Midnight Run (1988)

Robert De Niro and Charles Grodin go on the road in terrific buddy-movie action comedy Midnight Run

Director: Martin Brest

Cast: Robert De Niro (Jack Walsh), Charles Grodin (Jonathan “The Duke” Mardukas), Yaphet Kotto (Special Agent Alonzo Mosely), John Ashton (Marvin Dorfler), Dennis Farina (Jimmy Serrano), Joe Pantoliano (Eddie Moscone), Richard Foronjy (Tony), Robert Miranda (Joey), Jack Kehoe (Jerry Geisler), Wendy Phillips (Gail), Danielle DuClos (Denise Walsh), Philip Baker Hall (Sidney)

There are few comic set-ups you can get better mileage from than an “odd couple” – they meet, they argue, they grow closer, they fight again, they reconcile. It’s a standard formula. Midnight Run throws this together with a road trip formula (two people have to get from A to B but via every other letter of the alphabet). Really it should be hugely predictable. But Midnight Run is well written, very well acted and hugely fun – it manages to feel both light and frothy, but also sufficiently real and dangerous. It’s a great comic movie.

Jack Walsh (Robert De Niro) is a down-on-his-luck bounty hunter. Having been run out of the Chicago police force years ago for not taking a bribe, he’s skilled at his job but fundamentally unlucky and disenchanted. He’s looking for one big job to get him out: and it comes when mob accountant Jonathan “The Duke” Mardukas (Charles Grodin) skips bail. Hired by bail bondsman Eddie Moscone (Joe Pantoliano), Walsh has four days to find the Duke bring him back to LA before his bail is forfeit – manage it and he’ll get a cool $100k. But the Duke has stolen millions from the mob – so they want him dead, the FBI want him to testify, rival bounty hunters want to take him in – it’s all working out into a very long week for Walsh.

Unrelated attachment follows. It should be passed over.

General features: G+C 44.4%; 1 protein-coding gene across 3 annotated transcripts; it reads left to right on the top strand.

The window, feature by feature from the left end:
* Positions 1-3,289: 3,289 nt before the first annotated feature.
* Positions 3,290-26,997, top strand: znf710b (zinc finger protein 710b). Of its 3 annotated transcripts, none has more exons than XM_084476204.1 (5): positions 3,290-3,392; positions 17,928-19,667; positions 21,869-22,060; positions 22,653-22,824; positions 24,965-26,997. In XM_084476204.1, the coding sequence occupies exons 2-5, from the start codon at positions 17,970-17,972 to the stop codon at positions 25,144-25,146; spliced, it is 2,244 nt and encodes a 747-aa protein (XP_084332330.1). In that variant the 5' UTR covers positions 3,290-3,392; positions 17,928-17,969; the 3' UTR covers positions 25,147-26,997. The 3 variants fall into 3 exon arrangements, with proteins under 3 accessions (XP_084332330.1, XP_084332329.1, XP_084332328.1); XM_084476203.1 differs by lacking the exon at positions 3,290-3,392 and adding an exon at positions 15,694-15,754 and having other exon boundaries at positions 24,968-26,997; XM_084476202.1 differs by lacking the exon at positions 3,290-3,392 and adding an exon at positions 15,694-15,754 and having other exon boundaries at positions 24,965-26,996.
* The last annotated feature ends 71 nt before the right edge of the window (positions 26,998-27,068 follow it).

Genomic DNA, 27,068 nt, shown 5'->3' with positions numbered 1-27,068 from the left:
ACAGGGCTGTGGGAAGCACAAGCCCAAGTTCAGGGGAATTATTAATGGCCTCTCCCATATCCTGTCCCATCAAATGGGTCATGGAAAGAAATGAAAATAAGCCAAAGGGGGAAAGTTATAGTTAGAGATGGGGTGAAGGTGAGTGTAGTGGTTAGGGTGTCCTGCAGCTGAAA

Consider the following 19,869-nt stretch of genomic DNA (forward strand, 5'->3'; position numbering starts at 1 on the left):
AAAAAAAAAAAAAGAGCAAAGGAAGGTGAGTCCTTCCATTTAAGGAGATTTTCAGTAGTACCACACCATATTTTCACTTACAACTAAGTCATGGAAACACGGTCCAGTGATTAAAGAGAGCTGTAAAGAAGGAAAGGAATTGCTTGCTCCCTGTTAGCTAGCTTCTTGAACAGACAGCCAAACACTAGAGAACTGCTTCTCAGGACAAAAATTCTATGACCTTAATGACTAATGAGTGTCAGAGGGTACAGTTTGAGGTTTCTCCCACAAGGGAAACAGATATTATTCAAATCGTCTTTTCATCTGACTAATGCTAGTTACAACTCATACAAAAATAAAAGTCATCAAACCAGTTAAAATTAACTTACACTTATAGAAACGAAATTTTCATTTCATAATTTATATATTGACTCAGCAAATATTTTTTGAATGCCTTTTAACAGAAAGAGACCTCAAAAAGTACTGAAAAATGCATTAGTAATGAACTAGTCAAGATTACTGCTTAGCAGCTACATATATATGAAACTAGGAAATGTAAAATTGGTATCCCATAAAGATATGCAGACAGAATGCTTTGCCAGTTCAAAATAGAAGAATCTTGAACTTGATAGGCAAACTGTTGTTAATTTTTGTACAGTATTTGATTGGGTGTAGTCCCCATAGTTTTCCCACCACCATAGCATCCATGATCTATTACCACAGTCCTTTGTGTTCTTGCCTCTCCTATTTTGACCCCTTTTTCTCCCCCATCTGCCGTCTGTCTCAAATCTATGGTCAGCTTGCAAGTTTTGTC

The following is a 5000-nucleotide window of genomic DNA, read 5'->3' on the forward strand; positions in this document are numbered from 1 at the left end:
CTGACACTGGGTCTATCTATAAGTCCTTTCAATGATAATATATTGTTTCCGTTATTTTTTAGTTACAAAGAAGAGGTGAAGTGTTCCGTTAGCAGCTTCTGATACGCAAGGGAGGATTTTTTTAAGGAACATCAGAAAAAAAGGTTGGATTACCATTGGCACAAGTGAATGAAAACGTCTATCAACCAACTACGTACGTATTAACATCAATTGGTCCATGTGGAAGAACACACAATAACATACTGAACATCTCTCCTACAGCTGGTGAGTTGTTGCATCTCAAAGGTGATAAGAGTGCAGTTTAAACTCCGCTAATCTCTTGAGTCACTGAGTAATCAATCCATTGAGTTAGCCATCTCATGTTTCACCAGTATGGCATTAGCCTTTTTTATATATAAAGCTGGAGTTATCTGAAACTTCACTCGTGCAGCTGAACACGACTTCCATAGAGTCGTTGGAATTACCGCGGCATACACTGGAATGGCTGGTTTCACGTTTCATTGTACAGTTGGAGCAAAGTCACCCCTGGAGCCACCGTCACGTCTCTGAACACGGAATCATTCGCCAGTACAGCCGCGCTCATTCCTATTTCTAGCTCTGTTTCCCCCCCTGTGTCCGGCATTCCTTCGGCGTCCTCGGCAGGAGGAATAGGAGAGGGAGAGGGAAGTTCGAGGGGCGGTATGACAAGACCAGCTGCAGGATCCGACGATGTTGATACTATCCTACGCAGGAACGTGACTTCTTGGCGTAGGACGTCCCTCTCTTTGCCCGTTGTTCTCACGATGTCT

I really enjoyed Midnight Run when I first watched it years ago – and it’s been years since I’ve seen it – so it’s a delight to find it is as good as I remember. In fact, if anything, I think it might be better. It’s very funny – without anyone playing the material for overt or obvious laughs – but it’s also got a lot of soul. It never loses sight of the characters at its heart, in particular the loneliness, sadness and regret at the heart of Walsh, who presents a chip-on-his-shoulder stance to the world, to hide a decent and honourable man who can’t believe his principles are rewarded.

De Niro took on Midnight Run because he wanted to try comedy (he had just played Satan and Al Capone, so probably had earned a rest). Walsh is probably one of his best comedic performances, because he treats it with the investment he gave his greatest roles. He makes Walsh a real person – and he’s willing to downplay the comedy. He doesn’t mug or play to the camera (as he has more recently), he just plays the role with a slight wryness, a touch of lightness from the actor, while the role itself is kept real. His increasing frustration and world-weary resignation matches up perfectly with the hint of sadness he keeps under the surface. It’s a very effective performance.